Because the health and safety of you and the baby will be the top priority during your surrogacy process, you will be asked to meet a number of surrogate health requirements.
The intended parents’ fertility clinic will be the one to determine whether or not you are physically capable of safely completing the necessary medical processes and carrying a baby to term. They’ll determine this based on a physical exam and a review of your medical history. The intended parents will also be able to get a say in regards to what they’re comfortable with in terms of your personal and medical history. This means that even if you meet all health requirements to be a surrogate mother, certain conditions could increase your wait time when looking for intended parents.
If this is your first time going through the surrogacy process, you probably have a lot of questions about the requirements to become a surrogate. You can continue reading below to get answers to twelve of the most frequently asked questions we receive, or you can contact a surrogacy professional today.
1. “Can a Woman in Menopause Be a Surrogate?”
No. If you are experiencing menopause, you will likely not be able to become a surrogate. The age requirement to be a surrogate will vary depending on the surrogacy agency you work with. The American Society for Reproductive Medicine states that a surrogate must be between 21-45 years of age. However, being between 21-38 years of age will typically ensure successful IVF treatments and mitigate risks for you and the baby.
2. “Can I Be a Surrogate with HPV?”
While HPV has not been shown to affect a developing baby or your pregnancy, the answer to this question could vary on a case-by-case basis. To determine whether HPV will affect your ability to be a surrogate you should speak with your surrogacy professional and/or doctor.
3. “Can I Be an HIV-Positive Surrogate Mother?”
No. Because HIV is transmissible to the baby during pregnancy, testing positive for HIV will prevent you from becoming a surrogate.
4. “Can You Be a Surrogate Mother With Herpes?”
Herpes may not prevent you from becoming a surrogate, but it might affect your wait time when it comes to being matched with intended parents. Depending on the severity of the case is as you near your delivery date, a C-section may be necessary.
5. “How Many Times Can You Be a Surrogate?”
While there is no specific limit on how many times you can be a surrogate, there is a limit on the amount of deliveries you can have and still be a surrogate. The American Society for Reproductive Medicine advises that a surrogate have no more than five vaginal deliveries or four C-sections.
6. “Can I Be a Surrogate if I Just Had a Baby?”
Most surrogacy professionals will ask that you wait for six months post-vaginal delivery or 12 months from your C-sections before becoming a surrogate. This is to ensure that your body has fully healed so that you can have a safe and healthy pregnancy.
7. “If I’ve Never Been Pregnant, Can I Still be a Surrogate?”
Unfortunately, you cannot become a surrogate if you’ve never been pregnant. Having had at least one successful pregnancy is one of the most important requirements when it comes to being a surrogate. This ensures that you will have an idea of what to expect physically and emotionally from pregnancy and delivery before doing so for someone else. It also shows that you are likely physically capable of safely carrying a baby to term.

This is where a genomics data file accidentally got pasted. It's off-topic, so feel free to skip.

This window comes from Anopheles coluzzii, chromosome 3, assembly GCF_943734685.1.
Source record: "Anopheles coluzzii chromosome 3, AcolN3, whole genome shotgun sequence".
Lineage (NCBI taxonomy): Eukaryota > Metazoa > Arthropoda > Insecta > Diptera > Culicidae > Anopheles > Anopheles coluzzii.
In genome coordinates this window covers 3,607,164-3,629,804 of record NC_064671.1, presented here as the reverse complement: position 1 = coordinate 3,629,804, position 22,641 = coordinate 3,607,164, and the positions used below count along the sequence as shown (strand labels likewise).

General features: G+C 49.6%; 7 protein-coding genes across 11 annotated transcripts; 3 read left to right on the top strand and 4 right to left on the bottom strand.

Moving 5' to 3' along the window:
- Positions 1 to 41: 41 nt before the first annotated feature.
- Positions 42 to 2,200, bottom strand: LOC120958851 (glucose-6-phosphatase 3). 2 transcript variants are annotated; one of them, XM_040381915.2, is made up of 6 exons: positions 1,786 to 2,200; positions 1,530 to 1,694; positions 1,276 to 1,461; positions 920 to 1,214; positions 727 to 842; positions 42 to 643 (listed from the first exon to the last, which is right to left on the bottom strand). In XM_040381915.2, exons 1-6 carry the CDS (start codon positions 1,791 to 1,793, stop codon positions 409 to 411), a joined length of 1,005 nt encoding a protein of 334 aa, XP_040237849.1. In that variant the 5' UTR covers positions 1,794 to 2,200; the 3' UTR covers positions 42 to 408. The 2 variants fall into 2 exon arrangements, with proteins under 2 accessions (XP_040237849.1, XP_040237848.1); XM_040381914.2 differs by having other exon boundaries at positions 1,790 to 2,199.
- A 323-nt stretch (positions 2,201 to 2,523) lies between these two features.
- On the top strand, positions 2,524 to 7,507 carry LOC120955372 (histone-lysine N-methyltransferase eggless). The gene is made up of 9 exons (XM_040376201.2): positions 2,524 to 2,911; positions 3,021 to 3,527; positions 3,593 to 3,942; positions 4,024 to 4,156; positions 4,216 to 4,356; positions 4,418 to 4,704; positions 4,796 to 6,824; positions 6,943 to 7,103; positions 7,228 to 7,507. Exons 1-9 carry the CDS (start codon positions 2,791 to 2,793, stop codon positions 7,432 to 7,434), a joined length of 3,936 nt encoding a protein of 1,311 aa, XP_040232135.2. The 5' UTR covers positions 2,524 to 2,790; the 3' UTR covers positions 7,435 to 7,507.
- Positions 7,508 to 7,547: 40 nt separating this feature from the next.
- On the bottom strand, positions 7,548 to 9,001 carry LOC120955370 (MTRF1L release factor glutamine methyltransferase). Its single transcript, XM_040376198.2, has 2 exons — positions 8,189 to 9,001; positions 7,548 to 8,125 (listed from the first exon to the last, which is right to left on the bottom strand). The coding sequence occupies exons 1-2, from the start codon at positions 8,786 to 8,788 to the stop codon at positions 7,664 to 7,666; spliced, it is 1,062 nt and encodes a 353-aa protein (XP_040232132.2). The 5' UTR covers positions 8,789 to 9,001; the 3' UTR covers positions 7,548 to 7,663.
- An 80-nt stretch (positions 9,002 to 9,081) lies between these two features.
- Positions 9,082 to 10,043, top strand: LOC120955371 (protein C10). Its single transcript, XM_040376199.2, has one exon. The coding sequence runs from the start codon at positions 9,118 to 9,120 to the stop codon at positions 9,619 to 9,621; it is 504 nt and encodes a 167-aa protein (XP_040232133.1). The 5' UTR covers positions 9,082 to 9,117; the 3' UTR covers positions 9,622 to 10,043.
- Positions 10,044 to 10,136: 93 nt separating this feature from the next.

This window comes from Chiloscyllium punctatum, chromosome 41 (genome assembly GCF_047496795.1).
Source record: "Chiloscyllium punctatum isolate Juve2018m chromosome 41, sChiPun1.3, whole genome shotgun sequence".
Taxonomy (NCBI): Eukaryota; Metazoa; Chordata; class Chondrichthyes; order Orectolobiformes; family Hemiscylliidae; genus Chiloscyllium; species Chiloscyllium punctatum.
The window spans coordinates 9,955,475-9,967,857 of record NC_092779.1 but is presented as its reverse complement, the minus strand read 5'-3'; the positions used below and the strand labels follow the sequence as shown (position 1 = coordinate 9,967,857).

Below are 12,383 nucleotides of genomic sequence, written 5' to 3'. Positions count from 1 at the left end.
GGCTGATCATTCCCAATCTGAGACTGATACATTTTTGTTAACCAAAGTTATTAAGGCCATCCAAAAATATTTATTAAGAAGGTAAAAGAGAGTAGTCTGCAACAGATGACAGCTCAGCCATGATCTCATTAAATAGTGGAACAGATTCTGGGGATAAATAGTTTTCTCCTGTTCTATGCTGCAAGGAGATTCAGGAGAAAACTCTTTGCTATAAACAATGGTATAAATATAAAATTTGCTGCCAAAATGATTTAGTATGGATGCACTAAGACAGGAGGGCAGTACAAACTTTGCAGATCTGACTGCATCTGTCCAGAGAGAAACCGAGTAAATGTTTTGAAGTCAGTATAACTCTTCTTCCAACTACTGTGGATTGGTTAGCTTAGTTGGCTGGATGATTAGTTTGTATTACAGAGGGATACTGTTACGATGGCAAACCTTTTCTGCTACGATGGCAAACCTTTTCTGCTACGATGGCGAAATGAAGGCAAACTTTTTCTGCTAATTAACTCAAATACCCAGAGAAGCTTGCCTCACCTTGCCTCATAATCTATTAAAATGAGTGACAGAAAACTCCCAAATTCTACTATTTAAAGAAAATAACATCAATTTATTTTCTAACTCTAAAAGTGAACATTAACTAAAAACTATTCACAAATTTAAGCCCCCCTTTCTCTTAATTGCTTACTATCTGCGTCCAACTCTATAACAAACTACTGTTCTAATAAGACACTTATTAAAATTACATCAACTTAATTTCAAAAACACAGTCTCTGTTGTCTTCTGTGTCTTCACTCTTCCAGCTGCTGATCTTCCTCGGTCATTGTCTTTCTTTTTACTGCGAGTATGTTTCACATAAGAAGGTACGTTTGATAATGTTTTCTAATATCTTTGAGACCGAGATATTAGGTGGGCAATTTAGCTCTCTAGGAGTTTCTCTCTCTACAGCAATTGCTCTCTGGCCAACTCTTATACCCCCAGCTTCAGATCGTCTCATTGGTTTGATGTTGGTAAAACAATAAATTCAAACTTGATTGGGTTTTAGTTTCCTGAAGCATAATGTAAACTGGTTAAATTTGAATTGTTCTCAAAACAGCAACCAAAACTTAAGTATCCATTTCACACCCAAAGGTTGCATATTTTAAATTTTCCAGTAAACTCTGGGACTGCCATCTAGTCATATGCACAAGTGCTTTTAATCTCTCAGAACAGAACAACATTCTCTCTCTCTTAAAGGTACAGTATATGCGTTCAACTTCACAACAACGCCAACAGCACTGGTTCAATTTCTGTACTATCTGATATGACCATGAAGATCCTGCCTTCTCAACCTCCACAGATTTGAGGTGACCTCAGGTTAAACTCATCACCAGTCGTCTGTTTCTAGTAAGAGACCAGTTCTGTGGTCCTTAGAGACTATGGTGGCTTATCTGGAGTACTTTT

8. “I’m Breastfeeding; Can I Be a Surrogate?”
The hormones produced by your body during breastfeeding impede ovulation and menstruation cycles, which could interfere with IVF. Because your doctor will administer fertility drugs to influence your cycle, you will need to stop breastfeeding until your cycle returns to normal before you can begin the medical procedures involved in surrogacy.
9. “What’s the Best BMI for a Surrogate?”
The American Society for Reproductive Medicine does not require surrogates to meet a specific weight requirement; however, most agencies have BMI requirements for surrogacy. Your BMI is essentially your weight in relation to your height. The BMI range you will want to be within may vary depending on the agency you’re working with. Being at a healthy weight ensures that you will have a healthy pregnancy and delivery, and it increases the likelihood of successful embryo transfers.
10. “Can I Be a Surrogate If I Have Depression?”
Most surrogacy agencies will not turn you away from having used antidepressants in the past. However, you will need to be off the medication for at least 12 months before you can become a surrogate.
11. “Are there Rules Against Being a Surrogate with PCOS?”
There are no requirements against becoming a surrogate if you have PCOS, but your doctor will need to carefully monitor your blood sugar so that you are physically prepared to become a surrogate. PCOS can be worsened by increased blood sugar levels because high blood sugar causes your body to produce more insulin. Higher insulin levels can lead to your body producing more male hormones, which can affect conception if left untreated.
12. “If I Suffered from Postpartum Depression, Will this Prevent Me from Being a Surrogate?”
Not necessarily. Before you begin the medical portion of the surrogacy process, you will complete a psychological screening to determine that you are mentally and emotionally ready to become a surrogate. Part of the screening will ask you questions about how you anticipate feeling once the surrogacy process is over and the baby is with the intended parents.
If you have more questions about the health requirements to become a surrogate or are ready to begin your surrogacy journey, contact a surrogacy professional now.